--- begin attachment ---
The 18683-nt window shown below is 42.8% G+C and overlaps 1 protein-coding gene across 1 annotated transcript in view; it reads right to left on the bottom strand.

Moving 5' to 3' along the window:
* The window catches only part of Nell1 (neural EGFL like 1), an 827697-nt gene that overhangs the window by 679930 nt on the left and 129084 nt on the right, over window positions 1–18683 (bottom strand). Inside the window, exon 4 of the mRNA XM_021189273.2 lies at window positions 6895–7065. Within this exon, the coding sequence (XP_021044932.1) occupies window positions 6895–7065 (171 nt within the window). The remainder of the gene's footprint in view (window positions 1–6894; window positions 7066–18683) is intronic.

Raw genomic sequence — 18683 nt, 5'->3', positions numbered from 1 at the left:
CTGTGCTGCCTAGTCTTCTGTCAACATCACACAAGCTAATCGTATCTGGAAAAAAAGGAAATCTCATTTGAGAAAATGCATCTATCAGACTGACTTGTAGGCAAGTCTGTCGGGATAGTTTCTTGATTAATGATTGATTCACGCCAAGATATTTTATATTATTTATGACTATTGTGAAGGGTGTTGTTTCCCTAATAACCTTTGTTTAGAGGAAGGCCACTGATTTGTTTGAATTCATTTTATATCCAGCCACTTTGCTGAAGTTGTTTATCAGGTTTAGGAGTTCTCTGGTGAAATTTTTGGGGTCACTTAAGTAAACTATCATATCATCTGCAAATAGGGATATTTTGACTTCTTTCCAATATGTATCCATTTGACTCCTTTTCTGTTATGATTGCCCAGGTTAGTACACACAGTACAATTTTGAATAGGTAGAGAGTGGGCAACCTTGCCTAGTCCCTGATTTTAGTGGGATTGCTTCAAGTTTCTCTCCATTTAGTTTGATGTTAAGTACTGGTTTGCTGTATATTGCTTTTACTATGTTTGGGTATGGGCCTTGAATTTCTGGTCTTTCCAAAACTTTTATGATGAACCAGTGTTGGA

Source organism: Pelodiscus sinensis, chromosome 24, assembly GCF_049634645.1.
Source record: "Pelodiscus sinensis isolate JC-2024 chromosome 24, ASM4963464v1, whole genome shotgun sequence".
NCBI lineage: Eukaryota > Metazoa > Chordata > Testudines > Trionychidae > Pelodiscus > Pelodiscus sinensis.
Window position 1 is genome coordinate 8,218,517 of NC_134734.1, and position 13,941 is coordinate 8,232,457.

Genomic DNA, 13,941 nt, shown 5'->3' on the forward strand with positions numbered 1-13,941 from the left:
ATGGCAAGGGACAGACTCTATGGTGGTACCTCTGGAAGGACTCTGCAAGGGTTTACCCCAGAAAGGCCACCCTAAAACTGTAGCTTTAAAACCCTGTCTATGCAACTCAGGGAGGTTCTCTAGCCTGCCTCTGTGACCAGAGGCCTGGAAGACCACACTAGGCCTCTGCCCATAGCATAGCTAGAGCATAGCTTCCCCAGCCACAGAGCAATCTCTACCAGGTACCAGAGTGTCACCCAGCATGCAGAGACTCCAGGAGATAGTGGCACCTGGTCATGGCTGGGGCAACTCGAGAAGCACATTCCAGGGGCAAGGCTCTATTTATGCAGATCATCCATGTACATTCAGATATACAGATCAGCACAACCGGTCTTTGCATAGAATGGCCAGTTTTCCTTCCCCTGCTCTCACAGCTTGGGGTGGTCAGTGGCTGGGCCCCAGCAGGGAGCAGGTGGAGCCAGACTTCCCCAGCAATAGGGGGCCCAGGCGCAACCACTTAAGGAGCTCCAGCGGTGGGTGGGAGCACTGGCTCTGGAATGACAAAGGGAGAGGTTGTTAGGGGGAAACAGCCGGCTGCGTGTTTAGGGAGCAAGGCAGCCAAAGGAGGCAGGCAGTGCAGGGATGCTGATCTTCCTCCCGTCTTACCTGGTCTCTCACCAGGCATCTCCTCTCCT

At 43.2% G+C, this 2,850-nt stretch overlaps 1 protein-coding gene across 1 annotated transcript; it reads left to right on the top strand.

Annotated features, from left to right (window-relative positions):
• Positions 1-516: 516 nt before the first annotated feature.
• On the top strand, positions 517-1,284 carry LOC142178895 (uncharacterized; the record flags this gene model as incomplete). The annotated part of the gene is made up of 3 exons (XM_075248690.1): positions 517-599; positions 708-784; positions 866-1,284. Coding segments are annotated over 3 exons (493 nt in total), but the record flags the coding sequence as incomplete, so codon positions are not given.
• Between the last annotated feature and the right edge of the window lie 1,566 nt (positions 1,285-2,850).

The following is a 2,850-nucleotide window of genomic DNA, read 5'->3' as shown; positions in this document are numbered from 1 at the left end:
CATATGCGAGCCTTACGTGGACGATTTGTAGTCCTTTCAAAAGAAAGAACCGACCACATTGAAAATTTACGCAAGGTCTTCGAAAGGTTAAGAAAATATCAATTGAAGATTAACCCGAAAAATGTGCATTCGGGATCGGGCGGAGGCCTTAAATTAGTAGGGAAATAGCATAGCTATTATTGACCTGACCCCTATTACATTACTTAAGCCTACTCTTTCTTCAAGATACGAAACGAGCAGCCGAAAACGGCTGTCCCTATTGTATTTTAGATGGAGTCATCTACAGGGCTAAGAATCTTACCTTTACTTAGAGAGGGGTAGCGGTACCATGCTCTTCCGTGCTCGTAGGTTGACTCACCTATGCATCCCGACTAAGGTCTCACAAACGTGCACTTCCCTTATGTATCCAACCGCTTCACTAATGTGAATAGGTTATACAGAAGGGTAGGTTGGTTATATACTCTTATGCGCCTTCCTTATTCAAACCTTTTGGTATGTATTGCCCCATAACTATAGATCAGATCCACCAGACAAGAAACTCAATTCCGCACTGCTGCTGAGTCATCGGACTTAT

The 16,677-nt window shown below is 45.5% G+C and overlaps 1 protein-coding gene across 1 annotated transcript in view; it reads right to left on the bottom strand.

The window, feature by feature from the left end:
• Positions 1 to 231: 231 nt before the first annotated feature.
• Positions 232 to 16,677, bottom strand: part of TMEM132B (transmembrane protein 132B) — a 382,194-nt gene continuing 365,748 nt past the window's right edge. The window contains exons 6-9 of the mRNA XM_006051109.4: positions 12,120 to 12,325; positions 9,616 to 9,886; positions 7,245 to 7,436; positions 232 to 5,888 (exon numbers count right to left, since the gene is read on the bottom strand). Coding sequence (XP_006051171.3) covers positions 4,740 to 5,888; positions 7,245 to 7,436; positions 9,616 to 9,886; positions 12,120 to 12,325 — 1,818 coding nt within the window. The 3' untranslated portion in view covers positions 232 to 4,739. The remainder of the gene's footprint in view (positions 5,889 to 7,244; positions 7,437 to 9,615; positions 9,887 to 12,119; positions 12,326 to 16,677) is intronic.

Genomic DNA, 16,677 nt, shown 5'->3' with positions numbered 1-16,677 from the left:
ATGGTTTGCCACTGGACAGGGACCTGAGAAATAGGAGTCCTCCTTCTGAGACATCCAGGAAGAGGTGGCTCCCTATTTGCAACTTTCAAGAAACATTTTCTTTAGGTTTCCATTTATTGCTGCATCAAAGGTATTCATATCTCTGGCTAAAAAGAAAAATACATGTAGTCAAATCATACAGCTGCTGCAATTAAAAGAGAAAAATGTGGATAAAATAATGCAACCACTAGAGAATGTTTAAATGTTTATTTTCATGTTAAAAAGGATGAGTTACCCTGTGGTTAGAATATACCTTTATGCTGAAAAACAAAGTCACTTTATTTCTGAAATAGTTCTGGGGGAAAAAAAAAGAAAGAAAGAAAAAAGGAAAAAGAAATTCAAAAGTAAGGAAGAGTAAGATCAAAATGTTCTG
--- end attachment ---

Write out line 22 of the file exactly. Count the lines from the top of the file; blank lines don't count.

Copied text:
• Positions 232 to 16,677, bottom strand: part of TMEM132B (transmembrane protein 132B) — a 382,194-nt gene continuing 365,748 nt past the window's right edge. The window contains exons 6-9 of the mRNA XM_006051109.4: positions 12,120 to 12,325; positions 9,616 to 9,886; positions 7,245 to 7,436; positions 232 to 5,888 (exon numbers count right to left, since the gene is read on the bottom strand). Coding sequence (XP_006051171.3) covers positions 4,740 to 5,888; positions 7,245 to 7,436; positions 9,616 to 9,886; positions 12,120 to 12,325 — 1,818 coding nt within the window. The 3' untranslated portion in view covers positions 232 to 4,739. The remainder of the gene's footprint in view (positions 5,889 to 7,244; positions 7,437 to 9,615; positions 9,887 to 12,119; positions 12,326 to 16,677) is intronic.